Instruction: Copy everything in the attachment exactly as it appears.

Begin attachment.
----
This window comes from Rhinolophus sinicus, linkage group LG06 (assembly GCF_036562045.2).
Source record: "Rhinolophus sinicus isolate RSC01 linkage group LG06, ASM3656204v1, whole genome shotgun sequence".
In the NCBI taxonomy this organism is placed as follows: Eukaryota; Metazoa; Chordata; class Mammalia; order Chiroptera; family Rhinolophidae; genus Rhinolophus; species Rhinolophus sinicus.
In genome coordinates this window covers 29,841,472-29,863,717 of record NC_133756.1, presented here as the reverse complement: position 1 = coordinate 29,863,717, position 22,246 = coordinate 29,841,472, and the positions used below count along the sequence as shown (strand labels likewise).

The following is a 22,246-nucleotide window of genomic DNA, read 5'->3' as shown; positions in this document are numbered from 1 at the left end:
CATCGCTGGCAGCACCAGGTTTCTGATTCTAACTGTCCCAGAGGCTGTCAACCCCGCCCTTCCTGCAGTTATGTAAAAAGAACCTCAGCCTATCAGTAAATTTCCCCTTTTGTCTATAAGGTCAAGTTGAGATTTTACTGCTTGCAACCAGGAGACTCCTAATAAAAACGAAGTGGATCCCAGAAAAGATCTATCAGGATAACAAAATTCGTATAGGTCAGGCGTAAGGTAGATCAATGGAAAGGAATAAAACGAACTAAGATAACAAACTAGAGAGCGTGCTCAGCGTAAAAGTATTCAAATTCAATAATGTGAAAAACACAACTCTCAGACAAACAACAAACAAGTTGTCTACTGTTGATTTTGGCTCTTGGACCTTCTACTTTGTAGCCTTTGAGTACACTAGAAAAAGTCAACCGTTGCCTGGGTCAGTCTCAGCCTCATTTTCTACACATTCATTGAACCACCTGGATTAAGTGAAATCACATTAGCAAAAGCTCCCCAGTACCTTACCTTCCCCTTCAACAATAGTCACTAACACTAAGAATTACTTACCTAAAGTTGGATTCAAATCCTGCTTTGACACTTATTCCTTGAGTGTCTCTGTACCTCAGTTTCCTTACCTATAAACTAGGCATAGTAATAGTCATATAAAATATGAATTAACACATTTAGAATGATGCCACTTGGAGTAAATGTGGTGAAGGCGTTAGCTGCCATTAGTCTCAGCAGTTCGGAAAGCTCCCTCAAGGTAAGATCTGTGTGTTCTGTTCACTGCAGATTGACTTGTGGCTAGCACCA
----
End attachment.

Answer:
This window comes from Rhinolophus sinicus, linkage group LG06 (assembly GCF_036562045.2).
Source record: "Rhinolophus sinicus isolate RSC01 linkage group LG06, ASM3656204v1, whole genome shotgun sequence".
In the NCBI taxonomy this organism is placed as follows: Eukaryota; Metazoa; Chordata; class Mammalia; order Chiroptera; family Rhinolophidae; genus Rhinolophus; species Rhinolophus sinicus.
In genome coordinates this window covers 29,841,472-29,863,717 of record NC_133756.1, presented here as the reverse complement: position 1 = coordinate 29,863,717, position 22,246 = coordinate 29,841,472, and the positions used below count along the sequence as shown (strand labels likewise).

The following is a 22,246-nucleotide window of genomic DNA, read 5'->3' as shown; positions in this document are numbered from 1 at the left end:
CATCGCTGGCAGCACCAGGTTTCTGATTCTAACTGTCCCAGAGGCTGTCAACCCCGCCCTTCCTGCAGTTATGTAAAAAGAACCTCAGCCTATCAGTAAATTTCCCCTTTTGTCTATAAGGTCAAGTTGAGATTTTACTGCTTGCAACCAGGAGACTCCTAATAAAAACGAAGTGGATCCCAGAAAAGATCTATCAGGATAACAAAATTCGTATAGGTCAGGCGTAAGGTAGATCAATGGAAAGGAATAAAACGAACTAAGATAACAAACTAGAGAGCGTGCTCAGCGTAAAAGTATTCAAATTCAATAATGTGAAAAACACAACTCTCAGACAAACAACAAACAAGTTGTCTACTGTTGATTTTGGCTCTTGGACCTTCTACTTTGTAGCCTTTGAGTACACTAGAAAAAGTCAACCGTTGCCTGGGTCAGTCTCAGCCTCATTTTCTACACATTCATTGAACCACCTGGATTAAGTGAAATCACATTAGCAAAAGCTCCCCAGTACCTTACCTTCCCCTTCAACAATAGTCACTAACACTAAGAATTACTTACCTAAAGTTGGATTCAAATCCTGCTTTGACACTTATTCCTTGAGTGTCTCTGTACCTCAGTTTCCTTACCTATAAACTAGGCATAGTAATAGTCATATAAAATATGAATTAACACATTTAGAATGATGCCACTTGGAGTAAATGTGGTGAAGGCGTTAGCTGCCATTAGTCTCAGCAGTTCGGAAAGCTCCCTCAAGGTAAGATCTGTGTGTTCTGTTCACTGCAGATTGACTTGTGGCTAGCACCA